As an introduction to clear thinking, it's terrific....occasionally it does us a great deal of good to think things out from first principles. The Philosophy Gym will be a vivid, enlightening, and amusing companion in this process (Philip Pullman) See all Product description
Top customer reviews
What I particularly liked about this book is that it'll quickly lead you to a conclusion and then it will push your thinking a bit further, so you realise that it's not so simple. In this way, you can easily identify the flaws in thinking that got you to that earlier point. Its short chapters are excellent for people who want to dip in and out - for example I found it particular good book for reading on the trip to work. It also has an informal style so you really can easly relate and understand the scenario in question.
The book covers a wide range of areas and like previous reviewers I would agree it a excellent place for anyone who's interested in trying to understand the big issues we all struggle with. The author appears to have little or no agenda to it i.e. it's does not use emotive or persausive language and does not bias one conclusion over another, letting you make up your own mind on these often contensious issues. However the language and process used is very clear and I often agreed with the author's conclusions.
If you want to discover more the book suggests further reading at the end of each chapter - which again is an excellent.
I've never studied philosophy in a formal way, but have had discussions with some good friends who have and I love doing so. However I often felt out of my depth in certain areas and this book has helped me greatly clarify my thinking.
I'm on Amazon to buy this book again, because I have just lost my copy. Hopefully the person who took it is appreciating it as much as I did!
He also writes in a non-technical manner, free of jargon, which makes the arguments easy to follow. At the end you will have a basic grasp of some of the most vexing philosophical questions that have bedeviled generations of thinkers. You will understand why creationism is not a science and why you shouldn't believe tales of miracles. Some conundrums will however lead up dead ends - the famous `brain in the vat' theory crops up here - which cast doubt as to the author's declared intention to make philosophy relevant to everyday dilemmas. Some thorny issues in ethics - such as abortion - are not discussed. Issues in political philosophy - such as distributive justice - are not discussed at all. For these reasons this text cannot serve as a comprehensive introduction but then one can't include everything.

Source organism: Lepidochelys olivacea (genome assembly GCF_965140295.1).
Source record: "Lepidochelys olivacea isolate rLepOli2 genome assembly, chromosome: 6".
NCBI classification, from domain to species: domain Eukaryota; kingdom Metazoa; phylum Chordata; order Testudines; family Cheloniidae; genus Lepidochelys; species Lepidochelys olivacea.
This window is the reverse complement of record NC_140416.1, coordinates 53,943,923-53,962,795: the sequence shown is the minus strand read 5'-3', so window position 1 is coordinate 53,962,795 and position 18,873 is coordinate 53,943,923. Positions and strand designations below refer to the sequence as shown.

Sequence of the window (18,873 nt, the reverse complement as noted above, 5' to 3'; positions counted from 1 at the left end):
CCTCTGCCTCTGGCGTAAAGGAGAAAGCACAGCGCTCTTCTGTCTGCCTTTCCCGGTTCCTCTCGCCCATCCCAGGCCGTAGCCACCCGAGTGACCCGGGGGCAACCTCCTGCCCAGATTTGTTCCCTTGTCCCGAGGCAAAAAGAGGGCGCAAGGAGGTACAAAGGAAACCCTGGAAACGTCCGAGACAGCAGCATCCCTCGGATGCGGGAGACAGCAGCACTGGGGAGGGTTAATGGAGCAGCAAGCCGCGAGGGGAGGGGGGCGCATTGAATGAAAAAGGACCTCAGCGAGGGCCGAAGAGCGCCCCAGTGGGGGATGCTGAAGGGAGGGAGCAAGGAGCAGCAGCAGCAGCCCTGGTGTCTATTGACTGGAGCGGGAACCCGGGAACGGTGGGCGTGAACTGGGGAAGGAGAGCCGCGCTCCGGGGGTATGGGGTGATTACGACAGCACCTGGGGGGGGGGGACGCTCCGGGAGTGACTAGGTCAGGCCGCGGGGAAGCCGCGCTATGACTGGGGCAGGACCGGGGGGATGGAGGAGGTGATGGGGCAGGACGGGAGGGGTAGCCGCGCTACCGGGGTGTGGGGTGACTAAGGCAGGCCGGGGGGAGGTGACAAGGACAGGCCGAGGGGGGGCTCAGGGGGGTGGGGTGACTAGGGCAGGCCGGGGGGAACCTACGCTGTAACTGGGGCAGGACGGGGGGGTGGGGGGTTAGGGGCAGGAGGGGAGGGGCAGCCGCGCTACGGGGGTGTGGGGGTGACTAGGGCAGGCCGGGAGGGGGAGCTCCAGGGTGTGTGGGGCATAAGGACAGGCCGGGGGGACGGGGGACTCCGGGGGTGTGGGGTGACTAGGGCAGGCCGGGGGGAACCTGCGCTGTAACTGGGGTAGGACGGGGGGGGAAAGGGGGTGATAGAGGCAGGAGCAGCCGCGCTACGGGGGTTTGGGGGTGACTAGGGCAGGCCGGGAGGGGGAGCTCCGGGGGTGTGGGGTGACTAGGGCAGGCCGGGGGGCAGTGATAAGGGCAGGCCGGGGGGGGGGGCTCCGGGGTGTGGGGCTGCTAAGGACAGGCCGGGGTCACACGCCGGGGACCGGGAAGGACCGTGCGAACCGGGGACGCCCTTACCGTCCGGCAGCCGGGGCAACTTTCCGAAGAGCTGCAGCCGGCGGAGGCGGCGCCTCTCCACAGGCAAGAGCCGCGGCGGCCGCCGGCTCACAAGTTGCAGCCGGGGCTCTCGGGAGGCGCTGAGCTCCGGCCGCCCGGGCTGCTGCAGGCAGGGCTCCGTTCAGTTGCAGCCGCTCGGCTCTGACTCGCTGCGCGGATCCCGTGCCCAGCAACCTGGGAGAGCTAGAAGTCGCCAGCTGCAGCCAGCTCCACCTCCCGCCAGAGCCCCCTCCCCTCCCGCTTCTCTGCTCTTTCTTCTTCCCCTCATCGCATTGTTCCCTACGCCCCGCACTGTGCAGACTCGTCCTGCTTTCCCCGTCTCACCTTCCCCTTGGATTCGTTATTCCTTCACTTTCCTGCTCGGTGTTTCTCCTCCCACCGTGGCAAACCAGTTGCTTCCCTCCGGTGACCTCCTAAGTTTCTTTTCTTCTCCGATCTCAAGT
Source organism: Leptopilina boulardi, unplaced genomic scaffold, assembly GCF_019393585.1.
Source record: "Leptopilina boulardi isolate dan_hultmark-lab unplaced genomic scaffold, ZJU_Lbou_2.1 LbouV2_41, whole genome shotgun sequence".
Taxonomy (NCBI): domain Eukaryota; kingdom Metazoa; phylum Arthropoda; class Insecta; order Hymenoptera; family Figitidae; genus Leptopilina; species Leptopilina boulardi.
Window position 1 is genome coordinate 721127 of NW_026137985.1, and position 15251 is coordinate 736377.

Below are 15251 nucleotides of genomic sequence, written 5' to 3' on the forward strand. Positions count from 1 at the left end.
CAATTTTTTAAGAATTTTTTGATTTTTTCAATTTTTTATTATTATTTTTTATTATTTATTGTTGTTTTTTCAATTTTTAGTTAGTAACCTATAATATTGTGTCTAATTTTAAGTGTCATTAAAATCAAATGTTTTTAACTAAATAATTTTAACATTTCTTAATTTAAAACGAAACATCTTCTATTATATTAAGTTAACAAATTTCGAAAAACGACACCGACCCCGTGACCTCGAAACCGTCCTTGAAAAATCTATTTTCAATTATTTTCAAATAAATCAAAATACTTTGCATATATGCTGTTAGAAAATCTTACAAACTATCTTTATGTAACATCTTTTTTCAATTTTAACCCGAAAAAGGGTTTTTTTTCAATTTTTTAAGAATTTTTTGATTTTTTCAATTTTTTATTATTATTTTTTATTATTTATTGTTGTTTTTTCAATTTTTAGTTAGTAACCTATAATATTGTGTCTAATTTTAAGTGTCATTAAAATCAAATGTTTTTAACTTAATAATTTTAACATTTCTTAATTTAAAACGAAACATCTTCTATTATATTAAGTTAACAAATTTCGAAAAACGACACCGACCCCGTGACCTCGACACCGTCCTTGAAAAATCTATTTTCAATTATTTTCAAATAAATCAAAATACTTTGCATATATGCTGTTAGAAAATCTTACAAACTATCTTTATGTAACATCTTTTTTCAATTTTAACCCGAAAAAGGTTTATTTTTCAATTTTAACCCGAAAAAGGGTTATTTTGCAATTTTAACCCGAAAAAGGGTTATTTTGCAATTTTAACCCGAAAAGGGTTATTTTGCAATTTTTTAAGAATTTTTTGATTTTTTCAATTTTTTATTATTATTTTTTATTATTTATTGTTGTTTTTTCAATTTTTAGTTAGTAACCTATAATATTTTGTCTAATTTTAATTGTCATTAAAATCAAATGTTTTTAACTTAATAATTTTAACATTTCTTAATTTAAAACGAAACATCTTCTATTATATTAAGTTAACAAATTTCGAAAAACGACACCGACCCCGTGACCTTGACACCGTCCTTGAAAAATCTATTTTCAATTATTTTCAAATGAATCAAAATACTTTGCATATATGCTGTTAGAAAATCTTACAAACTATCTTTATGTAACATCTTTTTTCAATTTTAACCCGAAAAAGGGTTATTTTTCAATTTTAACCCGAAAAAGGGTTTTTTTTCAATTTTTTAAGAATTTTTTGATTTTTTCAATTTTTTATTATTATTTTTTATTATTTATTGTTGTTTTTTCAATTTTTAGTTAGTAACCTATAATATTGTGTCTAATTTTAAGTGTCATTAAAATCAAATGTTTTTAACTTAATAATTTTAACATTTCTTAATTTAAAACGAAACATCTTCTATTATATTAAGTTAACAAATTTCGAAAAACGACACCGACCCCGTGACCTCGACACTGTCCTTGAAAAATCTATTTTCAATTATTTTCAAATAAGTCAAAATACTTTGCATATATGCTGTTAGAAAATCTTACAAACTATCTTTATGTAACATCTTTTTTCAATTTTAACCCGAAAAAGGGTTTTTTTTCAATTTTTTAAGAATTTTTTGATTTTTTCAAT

For those of you interested in the process of philosophical reasoning, but unwilling to invest too much time and energy in ploughing through the entire philosophical canon to become acquainted with the basic concepts, this book is an ideal place to start
For those of us who dont have time to sit down and ponder the un-abridged works of the great philosphers but want to exercise our mind, this book is a perfect refresher or starter
i have continued to read Stephen Law's books and i find them fascinating and extrodinary. i loved it, well done Dr Law